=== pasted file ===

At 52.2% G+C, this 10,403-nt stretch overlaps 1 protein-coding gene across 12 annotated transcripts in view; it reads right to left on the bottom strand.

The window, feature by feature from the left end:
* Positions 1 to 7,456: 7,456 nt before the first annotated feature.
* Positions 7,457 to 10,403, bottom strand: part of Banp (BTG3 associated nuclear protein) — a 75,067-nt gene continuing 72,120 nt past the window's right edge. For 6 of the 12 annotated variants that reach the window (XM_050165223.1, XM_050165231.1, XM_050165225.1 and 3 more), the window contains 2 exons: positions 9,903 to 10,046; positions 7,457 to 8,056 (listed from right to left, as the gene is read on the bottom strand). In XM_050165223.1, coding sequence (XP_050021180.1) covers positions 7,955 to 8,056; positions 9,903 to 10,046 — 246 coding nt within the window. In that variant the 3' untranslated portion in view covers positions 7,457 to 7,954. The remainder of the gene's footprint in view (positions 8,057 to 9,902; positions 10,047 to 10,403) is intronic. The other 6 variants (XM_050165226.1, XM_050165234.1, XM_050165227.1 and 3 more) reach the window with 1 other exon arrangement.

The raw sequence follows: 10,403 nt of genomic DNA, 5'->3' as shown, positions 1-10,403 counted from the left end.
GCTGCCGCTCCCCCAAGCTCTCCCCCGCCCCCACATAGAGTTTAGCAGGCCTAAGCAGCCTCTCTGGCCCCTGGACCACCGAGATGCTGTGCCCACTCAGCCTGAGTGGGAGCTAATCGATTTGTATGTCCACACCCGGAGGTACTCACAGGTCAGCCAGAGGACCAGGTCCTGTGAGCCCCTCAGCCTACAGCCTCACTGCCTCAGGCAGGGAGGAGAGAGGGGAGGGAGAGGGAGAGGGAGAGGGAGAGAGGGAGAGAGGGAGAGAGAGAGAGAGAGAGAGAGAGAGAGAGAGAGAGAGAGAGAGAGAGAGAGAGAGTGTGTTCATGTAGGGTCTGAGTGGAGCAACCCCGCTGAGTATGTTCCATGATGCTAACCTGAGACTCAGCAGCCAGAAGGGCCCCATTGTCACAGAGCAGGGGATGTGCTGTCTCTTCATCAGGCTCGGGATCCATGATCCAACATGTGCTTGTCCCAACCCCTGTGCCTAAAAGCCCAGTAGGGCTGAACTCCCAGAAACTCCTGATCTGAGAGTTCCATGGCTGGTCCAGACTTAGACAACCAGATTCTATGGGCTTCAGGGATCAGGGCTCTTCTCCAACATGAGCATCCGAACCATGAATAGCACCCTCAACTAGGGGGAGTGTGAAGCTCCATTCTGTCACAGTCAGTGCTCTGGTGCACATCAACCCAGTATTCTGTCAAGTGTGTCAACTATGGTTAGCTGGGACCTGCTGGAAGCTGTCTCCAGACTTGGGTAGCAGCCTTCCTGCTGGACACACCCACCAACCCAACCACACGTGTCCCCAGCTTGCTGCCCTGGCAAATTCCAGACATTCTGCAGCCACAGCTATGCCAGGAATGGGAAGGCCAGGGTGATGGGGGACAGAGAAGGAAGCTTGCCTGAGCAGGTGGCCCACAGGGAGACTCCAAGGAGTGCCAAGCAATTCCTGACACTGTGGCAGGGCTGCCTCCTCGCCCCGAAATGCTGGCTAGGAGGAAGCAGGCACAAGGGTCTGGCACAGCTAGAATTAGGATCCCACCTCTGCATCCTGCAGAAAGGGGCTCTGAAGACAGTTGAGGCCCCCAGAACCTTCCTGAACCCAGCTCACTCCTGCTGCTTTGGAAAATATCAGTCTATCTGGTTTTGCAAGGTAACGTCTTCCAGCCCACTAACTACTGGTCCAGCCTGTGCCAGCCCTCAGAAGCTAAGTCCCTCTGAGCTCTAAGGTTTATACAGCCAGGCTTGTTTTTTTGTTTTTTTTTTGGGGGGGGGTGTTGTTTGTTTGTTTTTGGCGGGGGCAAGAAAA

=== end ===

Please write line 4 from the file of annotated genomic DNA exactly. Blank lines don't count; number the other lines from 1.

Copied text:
* Positions 7,457 to 10,403, bottom strand: part of Banp (BTG3 associated nuclear protein) — a 75,067-nt gene continuing 72,120 nt past the window's right edge. For 6 of the 12 annotated variants that reach the window (XM_050165223.1, XM_050165231.1, XM_050165225.1 and 3 more), the window contains 2 exons: positions 9,903 to 10,046; positions 7,457 to 8,056 (listed from right to left, as the gene is read on the bottom strand). In XM_050165223.1, coding sequence (XP_050021180.1) covers positions 7,955 to 8,056; positions 9,903 to 10,046 — 246 coding nt within the window. In that variant the 3' untranslated portion in view covers positions 7,457 to 7,954. The remainder of the gene's footprint in view (positions 8,057 to 9,902; positions 10,047 to 10,403) is intronic. The other 6 variants (XM_050165226.1, XM_050165234.1, XM_050165227.1 and 3 more) reach the window with 1 other exon arrangement.